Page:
A joined up multi-agency response

About the issue

Local responses to reduce criminalisation need to be led by a multi-agency group, with a protocol that outlines clear roles and responsibilities and reflects the All Wales Protocol approach. ​

Data monitoring and reporting must be set up to identify good practice and local challenges such as hotspot locations where police are called out frequently to respond to minor incidents. Good data management enables agencies to gain insights into both the extent and the nature of problems, enabling them to develop targeted and effective responses.

All agencies should have systems in place to allow for the collection of relevant data and the ability to analyse and monitor it on a regular basis. Many forces have introduced a code for recording contact with children’s homes and they ask about care experience when children are brought into the police station. Multi-agency groups can facilitate data sharing, enabling a multi-agency response to identifying and tackling problems. This knowledge briefing from Howard League: ending the criminalisation of children in residential care gives some tips on how to do this.

Good practice

These good practice examples show how data management has enabled police forces and multi-agency partners agencies to address unnecessary police contact of care experienced – and non-care experienced children - in their areas.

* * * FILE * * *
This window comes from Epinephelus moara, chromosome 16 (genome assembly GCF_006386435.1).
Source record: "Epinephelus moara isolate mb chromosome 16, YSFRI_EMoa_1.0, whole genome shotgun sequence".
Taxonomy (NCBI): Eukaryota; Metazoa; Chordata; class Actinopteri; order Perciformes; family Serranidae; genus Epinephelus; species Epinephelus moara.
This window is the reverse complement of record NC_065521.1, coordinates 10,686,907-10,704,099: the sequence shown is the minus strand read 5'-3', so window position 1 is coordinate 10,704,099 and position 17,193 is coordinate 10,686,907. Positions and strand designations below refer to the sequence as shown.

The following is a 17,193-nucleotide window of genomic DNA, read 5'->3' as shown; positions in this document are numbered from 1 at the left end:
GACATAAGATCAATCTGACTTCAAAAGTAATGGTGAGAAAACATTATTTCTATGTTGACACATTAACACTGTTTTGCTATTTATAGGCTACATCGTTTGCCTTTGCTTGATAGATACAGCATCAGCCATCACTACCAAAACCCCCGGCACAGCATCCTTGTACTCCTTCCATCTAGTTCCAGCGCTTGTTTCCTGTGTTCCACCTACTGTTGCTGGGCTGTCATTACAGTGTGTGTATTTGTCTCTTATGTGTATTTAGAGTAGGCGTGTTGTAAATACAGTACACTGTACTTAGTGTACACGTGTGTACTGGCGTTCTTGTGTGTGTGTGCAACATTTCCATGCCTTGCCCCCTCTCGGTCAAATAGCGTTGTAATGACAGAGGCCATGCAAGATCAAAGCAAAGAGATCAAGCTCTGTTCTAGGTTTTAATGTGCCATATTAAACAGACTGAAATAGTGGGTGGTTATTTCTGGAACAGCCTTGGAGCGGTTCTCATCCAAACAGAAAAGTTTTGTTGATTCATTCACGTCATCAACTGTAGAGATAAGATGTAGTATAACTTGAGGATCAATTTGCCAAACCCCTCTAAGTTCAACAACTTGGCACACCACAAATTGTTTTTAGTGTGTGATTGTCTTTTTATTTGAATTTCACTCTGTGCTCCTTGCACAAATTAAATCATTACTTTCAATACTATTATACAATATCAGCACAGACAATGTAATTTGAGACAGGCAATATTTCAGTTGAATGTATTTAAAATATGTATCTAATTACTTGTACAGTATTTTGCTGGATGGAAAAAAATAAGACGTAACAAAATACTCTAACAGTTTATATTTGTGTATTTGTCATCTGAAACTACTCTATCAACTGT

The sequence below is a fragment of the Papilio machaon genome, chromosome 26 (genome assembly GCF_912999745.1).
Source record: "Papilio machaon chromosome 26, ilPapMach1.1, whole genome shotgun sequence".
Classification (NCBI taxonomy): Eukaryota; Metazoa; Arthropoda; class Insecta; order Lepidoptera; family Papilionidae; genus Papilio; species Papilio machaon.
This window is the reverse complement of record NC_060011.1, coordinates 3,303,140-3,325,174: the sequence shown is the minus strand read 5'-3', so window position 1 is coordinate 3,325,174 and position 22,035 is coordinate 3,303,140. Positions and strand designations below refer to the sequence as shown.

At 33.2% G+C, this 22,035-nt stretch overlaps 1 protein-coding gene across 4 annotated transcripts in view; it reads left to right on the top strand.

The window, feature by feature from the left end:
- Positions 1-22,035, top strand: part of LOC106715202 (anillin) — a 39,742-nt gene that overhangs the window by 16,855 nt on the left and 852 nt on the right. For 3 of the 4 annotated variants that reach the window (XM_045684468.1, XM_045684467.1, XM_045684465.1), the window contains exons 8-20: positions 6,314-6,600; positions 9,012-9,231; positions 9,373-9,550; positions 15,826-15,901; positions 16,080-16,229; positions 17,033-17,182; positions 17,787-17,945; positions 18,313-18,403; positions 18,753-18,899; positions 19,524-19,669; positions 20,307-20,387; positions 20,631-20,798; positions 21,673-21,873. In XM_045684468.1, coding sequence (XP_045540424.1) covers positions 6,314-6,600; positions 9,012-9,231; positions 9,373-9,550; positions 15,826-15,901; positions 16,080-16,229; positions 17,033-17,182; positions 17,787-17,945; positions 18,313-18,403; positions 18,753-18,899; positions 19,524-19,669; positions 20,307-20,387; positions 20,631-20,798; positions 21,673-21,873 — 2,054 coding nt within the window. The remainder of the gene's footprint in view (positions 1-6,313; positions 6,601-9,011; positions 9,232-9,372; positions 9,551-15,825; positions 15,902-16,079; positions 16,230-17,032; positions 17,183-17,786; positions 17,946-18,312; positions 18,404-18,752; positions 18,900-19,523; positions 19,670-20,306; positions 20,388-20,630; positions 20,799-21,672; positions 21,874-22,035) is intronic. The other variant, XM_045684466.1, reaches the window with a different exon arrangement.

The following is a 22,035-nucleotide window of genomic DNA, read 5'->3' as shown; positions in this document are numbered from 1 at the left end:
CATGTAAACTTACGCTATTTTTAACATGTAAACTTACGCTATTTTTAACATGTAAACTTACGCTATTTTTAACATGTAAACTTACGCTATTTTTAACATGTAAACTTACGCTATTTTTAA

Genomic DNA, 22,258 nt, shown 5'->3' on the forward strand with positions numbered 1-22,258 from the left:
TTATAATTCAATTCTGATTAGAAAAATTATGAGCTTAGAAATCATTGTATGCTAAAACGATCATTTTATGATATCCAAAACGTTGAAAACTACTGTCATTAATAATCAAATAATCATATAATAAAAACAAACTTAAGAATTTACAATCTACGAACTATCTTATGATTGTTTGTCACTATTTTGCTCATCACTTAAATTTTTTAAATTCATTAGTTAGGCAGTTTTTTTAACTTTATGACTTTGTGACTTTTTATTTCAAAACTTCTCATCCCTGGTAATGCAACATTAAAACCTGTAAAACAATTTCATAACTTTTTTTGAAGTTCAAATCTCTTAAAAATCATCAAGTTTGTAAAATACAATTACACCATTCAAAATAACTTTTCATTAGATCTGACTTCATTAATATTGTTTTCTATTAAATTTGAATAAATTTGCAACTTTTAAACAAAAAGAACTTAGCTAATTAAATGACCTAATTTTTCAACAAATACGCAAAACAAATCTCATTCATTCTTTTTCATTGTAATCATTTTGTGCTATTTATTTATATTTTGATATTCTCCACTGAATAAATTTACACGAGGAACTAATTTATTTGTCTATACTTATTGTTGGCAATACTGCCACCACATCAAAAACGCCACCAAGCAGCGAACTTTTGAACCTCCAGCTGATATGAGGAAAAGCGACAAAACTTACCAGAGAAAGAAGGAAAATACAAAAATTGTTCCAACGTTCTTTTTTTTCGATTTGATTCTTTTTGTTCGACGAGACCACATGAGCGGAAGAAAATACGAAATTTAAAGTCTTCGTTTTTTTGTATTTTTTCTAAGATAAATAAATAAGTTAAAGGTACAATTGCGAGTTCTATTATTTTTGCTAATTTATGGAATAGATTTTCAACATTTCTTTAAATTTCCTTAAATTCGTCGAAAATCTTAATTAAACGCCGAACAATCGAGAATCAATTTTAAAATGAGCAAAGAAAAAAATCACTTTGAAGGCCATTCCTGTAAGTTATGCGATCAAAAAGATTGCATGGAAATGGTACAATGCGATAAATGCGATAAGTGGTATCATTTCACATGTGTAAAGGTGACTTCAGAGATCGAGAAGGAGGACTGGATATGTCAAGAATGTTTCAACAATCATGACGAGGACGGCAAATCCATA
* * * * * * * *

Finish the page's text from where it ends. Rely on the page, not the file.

Gwent has a local protocol to reduce the prosecution of Children Looked After, which aims to highlight and enhance the good practice already in place, and to strike a balance between the rights and needs of children, the rights of carers and the need to reduce prosecutions through effective use of restorative approached. The protocol clarifies different agencies roles and responsibilities, and its implementation is overseen by a multi-agency group of professionals​.​

Dyfed Powys Police 

An analysis of force data revealed that missing incidents were one of the main reasons children’s homes were calling the Dyfed-Powys Police. The force inspected homes’ logs for calls to the police related to missing incidents and found significant discrepancies with their own, for example one home had called the police 22 times but had only recorded four of those calls in their own log. The force started to provide a monthly spreadsheet to Care Inspectorate Wales (CIW) detailing all the calls they have received from homes that month and any other relevant information. It was agreed with CIW that three calls in a month from any home would trigger a joint inspection by the police and CIW.​

Bridgend Youth Justice Service 

A Quality Assurance report highlighted issues within local children’s homes. Data analysis found that children were being referred for low level criminal offences and assaults on staff. In response to this finding Bridgend YJS has started sending a restorative justice trainer into children’s homes to teach staff restorative approaches to handling disputes and to help them understand where the children and young people are coming from.